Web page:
As usual a Robinson novel with its share of twists and turns, this time about how criminal gangs work, about blackmail, a cold case missing person, a cover up and a dead cop who was possibly compromised. Unfortunately there are a number of very slow moving scenes where very little of importance seems to happen. In the end it all comes together but perhaps a bit too contrived.
Banks is his usual self: a bit rude, unconventional and always intuitive. Annie Cabott is back trying to prove herself with Winsome Jackmam as her competent DS.
In my opinion this is not up to Robinson's high standards but Banks fans will certainly want to read it.
Ian Rankin's Malcolm Fox is good but not yet quite as good as Rebus.
I liked this.
I am waiting for the sequel to Before the Poison
First, isn't Banks getting a bit old now? He was 36 in the first book when he moved to Eastvale in 1987, so he's 61 in this story - a bit old to be chasing around Estonia. Don't they retire at 60?
I didn't like it as much as the earlier Banks stories simply becasue the Estonia trip seemed far-fetched.
I'm still trying to find a number of earlier books in the series - it's a pity that MPL doesn't have a complete set from a local author.
This is another mystery novel in the series featuring Alan Banks. Here, the story begins with the murder of a policeman, and leads to another murder, criminal activity involving migrant workers, and a trail to a case several years old. Annie is just about to return to work after her injury, and gets involved in the domestic end of the case. Banks is off digging into the cold case in Estonia, looking for the ties between the dead policeman and an Estonian journalist.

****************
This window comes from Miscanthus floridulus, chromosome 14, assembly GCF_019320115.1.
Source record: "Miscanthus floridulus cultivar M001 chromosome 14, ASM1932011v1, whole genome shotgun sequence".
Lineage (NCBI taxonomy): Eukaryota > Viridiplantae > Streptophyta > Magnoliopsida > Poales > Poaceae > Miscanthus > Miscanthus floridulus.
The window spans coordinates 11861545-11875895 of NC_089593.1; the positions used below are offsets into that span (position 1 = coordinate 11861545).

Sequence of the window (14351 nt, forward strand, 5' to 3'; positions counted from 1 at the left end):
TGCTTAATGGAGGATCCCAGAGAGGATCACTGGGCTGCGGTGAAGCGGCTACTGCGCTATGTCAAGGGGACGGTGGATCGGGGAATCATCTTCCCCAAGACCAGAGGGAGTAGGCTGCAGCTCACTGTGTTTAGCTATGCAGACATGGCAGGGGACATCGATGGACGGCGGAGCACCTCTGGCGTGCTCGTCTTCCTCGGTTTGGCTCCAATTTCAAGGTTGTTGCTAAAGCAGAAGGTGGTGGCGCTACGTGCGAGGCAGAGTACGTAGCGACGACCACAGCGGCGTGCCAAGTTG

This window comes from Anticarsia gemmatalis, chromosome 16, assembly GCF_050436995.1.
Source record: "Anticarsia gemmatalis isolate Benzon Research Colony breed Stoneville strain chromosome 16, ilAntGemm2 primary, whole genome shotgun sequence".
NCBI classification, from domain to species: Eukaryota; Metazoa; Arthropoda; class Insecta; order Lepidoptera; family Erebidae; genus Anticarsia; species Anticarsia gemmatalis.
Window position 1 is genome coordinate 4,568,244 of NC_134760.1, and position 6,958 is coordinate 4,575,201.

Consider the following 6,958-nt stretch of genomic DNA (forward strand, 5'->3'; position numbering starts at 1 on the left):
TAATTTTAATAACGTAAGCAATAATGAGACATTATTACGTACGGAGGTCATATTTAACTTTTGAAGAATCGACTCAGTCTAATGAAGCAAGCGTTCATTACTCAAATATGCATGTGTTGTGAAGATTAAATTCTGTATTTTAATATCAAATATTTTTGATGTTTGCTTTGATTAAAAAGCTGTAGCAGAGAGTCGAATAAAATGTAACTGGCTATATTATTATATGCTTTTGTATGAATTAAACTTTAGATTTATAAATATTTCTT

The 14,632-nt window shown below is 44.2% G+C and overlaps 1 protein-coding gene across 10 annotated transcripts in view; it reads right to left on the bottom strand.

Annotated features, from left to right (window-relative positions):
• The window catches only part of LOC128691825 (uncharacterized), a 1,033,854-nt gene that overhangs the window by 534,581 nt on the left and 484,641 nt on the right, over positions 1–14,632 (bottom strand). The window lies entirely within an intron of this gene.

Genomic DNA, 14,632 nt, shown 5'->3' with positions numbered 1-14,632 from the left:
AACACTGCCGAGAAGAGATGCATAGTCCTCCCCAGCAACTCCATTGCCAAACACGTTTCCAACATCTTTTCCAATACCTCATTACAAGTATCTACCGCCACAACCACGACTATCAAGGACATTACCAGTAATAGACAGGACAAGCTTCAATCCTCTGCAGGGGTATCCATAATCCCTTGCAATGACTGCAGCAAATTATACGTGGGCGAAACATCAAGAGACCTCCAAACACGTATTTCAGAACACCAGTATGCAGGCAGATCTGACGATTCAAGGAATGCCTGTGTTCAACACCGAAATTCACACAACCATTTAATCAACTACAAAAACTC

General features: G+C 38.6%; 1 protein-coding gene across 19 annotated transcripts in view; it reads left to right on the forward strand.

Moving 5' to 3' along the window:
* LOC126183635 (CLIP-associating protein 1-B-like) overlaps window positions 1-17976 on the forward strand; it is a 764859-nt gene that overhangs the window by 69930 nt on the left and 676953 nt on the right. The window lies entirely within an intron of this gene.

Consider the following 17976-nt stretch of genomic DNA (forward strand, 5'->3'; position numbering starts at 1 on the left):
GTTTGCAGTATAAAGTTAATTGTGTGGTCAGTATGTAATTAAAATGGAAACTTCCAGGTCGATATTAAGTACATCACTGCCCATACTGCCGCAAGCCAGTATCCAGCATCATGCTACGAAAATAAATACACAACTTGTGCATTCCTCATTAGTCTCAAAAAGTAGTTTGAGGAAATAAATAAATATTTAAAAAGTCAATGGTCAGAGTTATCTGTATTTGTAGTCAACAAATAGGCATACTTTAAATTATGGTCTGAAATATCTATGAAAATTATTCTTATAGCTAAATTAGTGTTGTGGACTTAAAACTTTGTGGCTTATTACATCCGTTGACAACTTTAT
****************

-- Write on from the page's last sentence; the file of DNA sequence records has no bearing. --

As usual I enjoy the personal and inner lives we see of these characters, how they relate to each other, the way their history affects their behaviour, and the likes and dislikes. There are weak criminals, repentant ones, and those too arrogant for their own good in the long run. Banks himself is a bit of a rebel, with a strong interest in justice, but not necessarily in following the rules. Annie is also so inclined, with an interest in helping those who have been victimized. She is still recovering both physically and mentally from her close call, and that also is brought into the story. We have the usual fellow police officers, as well as a few new ones, including a lovely blonde. And as in all Banks novels, we have music, both classical and modern, with a lean towards folk. Bringing in the recent criminal trends of human trafficking in its many forms and the drug trade, this novel is a nice addition to the series.
Agree with those who found this routine and uninspired. Still good enough to keep me reading all the way through.
Not up to the usual Banks' novel standard. I felt Robinson was going through the motions a bit and I did not find the mystery very interesting or compelling. Perhaps the series has run its course?
Topical plotline with migrant workers etc. but writing and characters felt a bit flat. Is Banksy getting tired?
An inspector Banks story. A recovering inspector is shot dead with a crossbow. It leads Banks to an unsolved girl's murder from 6 years ago which the dead policeman had been working on and into international trafficing in illegal immigrants and that slimy, corrupt and brutal underworld. It seems that Robinson is comfortable with Banks because he and the other characters are well fleshed out through small conversations, realistic human emotions and relationships that are all so real.
The latest installment in the Inspector Banks series is a good one! Annie is back and the team is on the hunt for a cross-bow killer. Well worth the read.
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